Thurloe Conolly | Recent Works 2005 – 2015
Two selections of his works, from about 70 years ago, and from the last ten years, are being brought together in the city of Thurloe Conolly’s birth 97 years ago. In recent decades, apart from exhibitions at IMMA (The White Stag Group) and Hillsboro Fine Art (newer works) in 2005, and the occasional appearance of early paintings at auction, his work has seldom been seen in Ireland.
This CIT Wandesford Quay Gallery exhibition of paintings and drawings from the last ten years is being held to coincide with the opening of ‘Language of Dreams’ at the Crawford Art Gallery in Cork, also previewing on October 1, which includes some of his early paintings and other works from the 1940’s.
Thurloe Conolly, born 1918 in Cork, was associated with the White Stag group in Dublin, and then as a member and exhibitor of the Irish Exhibition of Living Art. His work was shown in the highly influential 1944 Exhibition of Subjective Art under the inspiration and guidance of Herbert Read, and he was represented by Waddington Galleries (Dublin & London) and the Marion Willard Gallery (New York). His works are in public and private collections in the USA, England, Ireland, Israel and France.
Living in south west France, he has in recent years returned to, and is still painting, now in his 98th year. This show presents a selection of recent abstract and semi-figurative works, as well as a number of original drawings and limited edition prints from the Scribbleheads series.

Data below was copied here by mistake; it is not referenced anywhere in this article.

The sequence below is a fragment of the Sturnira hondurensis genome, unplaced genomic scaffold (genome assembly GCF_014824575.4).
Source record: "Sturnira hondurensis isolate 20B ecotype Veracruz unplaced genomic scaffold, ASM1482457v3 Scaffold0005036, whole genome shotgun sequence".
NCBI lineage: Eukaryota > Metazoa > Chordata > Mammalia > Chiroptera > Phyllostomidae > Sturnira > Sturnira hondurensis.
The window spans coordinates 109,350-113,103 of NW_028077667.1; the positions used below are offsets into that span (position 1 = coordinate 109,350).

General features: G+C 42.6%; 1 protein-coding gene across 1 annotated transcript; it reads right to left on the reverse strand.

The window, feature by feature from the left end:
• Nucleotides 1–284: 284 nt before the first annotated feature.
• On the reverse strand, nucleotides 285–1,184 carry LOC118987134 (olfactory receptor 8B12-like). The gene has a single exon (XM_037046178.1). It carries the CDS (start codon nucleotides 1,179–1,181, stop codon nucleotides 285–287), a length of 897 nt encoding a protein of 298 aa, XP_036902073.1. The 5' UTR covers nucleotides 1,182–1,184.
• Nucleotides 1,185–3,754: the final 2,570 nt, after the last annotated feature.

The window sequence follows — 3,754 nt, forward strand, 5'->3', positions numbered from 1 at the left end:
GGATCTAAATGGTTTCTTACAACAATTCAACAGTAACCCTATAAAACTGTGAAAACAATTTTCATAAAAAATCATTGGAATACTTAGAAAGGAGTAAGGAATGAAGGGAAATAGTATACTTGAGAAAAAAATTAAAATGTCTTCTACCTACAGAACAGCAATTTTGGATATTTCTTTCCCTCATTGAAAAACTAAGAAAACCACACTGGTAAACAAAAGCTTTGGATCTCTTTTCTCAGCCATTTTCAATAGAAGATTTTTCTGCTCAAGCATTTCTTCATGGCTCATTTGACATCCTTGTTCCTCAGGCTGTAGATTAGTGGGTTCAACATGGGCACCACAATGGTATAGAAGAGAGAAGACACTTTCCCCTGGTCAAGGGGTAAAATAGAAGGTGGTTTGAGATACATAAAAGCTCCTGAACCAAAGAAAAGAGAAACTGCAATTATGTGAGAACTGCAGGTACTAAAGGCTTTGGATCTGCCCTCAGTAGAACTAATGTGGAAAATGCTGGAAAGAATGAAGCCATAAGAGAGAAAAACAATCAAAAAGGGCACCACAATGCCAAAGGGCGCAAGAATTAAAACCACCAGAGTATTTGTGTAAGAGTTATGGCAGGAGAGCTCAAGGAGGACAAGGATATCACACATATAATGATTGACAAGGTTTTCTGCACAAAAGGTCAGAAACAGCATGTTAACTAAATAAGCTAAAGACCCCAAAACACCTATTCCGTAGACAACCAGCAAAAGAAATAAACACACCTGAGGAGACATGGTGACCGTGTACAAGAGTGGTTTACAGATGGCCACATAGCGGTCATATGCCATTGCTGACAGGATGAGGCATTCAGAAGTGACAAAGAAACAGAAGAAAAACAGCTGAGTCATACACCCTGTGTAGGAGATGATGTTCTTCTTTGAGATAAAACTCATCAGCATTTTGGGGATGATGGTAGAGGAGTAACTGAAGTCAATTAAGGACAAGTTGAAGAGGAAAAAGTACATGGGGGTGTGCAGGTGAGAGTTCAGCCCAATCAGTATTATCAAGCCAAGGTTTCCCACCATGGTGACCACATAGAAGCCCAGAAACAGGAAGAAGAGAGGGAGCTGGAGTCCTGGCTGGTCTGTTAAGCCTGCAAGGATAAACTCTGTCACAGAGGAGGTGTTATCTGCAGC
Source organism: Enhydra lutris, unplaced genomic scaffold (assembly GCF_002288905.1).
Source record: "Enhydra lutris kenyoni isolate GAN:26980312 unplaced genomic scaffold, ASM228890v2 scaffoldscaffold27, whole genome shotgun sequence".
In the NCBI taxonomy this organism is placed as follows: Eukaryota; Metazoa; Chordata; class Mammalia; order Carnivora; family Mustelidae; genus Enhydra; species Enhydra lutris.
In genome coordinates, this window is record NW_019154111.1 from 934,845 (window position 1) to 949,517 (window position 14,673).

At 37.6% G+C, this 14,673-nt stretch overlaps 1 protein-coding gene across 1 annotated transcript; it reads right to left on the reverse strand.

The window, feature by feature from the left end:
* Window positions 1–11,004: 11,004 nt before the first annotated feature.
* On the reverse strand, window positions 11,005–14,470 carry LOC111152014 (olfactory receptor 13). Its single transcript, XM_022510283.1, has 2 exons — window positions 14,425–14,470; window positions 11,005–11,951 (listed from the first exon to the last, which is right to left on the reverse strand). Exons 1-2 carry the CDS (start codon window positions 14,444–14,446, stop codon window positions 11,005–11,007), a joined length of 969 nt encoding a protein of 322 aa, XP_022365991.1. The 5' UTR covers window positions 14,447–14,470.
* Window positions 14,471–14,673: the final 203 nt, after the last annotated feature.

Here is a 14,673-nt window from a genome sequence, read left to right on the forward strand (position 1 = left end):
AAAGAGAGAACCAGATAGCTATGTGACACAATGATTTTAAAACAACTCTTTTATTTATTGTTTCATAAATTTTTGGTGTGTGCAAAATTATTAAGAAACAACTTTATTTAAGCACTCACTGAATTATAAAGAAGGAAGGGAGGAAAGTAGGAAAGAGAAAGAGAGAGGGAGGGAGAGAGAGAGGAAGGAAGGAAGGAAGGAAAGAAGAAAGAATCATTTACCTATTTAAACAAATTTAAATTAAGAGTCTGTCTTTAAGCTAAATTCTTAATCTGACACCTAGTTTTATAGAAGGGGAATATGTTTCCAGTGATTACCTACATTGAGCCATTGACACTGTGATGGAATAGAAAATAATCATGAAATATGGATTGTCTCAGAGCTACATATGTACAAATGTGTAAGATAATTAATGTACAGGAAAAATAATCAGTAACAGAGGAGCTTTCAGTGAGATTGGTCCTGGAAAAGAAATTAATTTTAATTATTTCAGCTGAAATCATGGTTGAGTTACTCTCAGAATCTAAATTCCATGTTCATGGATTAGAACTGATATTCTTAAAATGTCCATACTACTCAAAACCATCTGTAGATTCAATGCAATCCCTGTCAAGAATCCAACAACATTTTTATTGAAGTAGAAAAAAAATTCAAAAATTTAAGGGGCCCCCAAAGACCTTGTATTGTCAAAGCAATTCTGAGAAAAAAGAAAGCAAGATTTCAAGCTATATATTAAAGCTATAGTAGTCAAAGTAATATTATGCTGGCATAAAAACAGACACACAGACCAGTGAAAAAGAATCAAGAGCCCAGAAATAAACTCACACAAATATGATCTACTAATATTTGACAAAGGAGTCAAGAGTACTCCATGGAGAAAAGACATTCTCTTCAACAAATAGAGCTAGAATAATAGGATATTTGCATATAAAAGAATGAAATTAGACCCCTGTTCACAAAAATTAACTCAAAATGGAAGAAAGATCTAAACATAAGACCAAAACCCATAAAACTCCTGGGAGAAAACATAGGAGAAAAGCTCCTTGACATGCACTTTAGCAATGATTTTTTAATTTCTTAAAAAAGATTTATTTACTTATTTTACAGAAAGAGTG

For him, paintings express in paint what cannot be expressed in words, and they chart a spiritual journey. As a result, over the years, many if not most of Thurloe Conolly’s paintings, have altered, not because the materials have deteriorated, but because the artist has continued to develop them, adding and scraping, until they represent precisely what he wants to express. They have reached the perfect state, the perfect balance, in which no element can either be removed or added.
This is the state of the work sought by all artists, what makes a work of art – a painting in the case of Thurloe Conolly – an integer, a whole, and not a sum of its parts. Thurloe Conolly’s paintings are not narratives, and not representational in the commonly understood sense of the word; but through the signs and the materials that the artist uses so fluidly and confidently, they weave an allusive and magical web that works on our sensibilities and emotions.
John Donne’s words have remained with him from his earliest days as a painter, and as in his paintings, Thurloe Conolly is concerned with “things invisible to see”.
And as Herbert Read wrote in his Introduction to the catalogue of the Dublin 1944 Subjective Art Exhibition, “If we meet a stranger, we do not know what his voice will sound like, nor even if he will speak our language. We wait expectantly. In much the same way we should wait for a work of art to speak to us. We should give our senses a chance … a chance to react without prejudice to the language of form and colour.”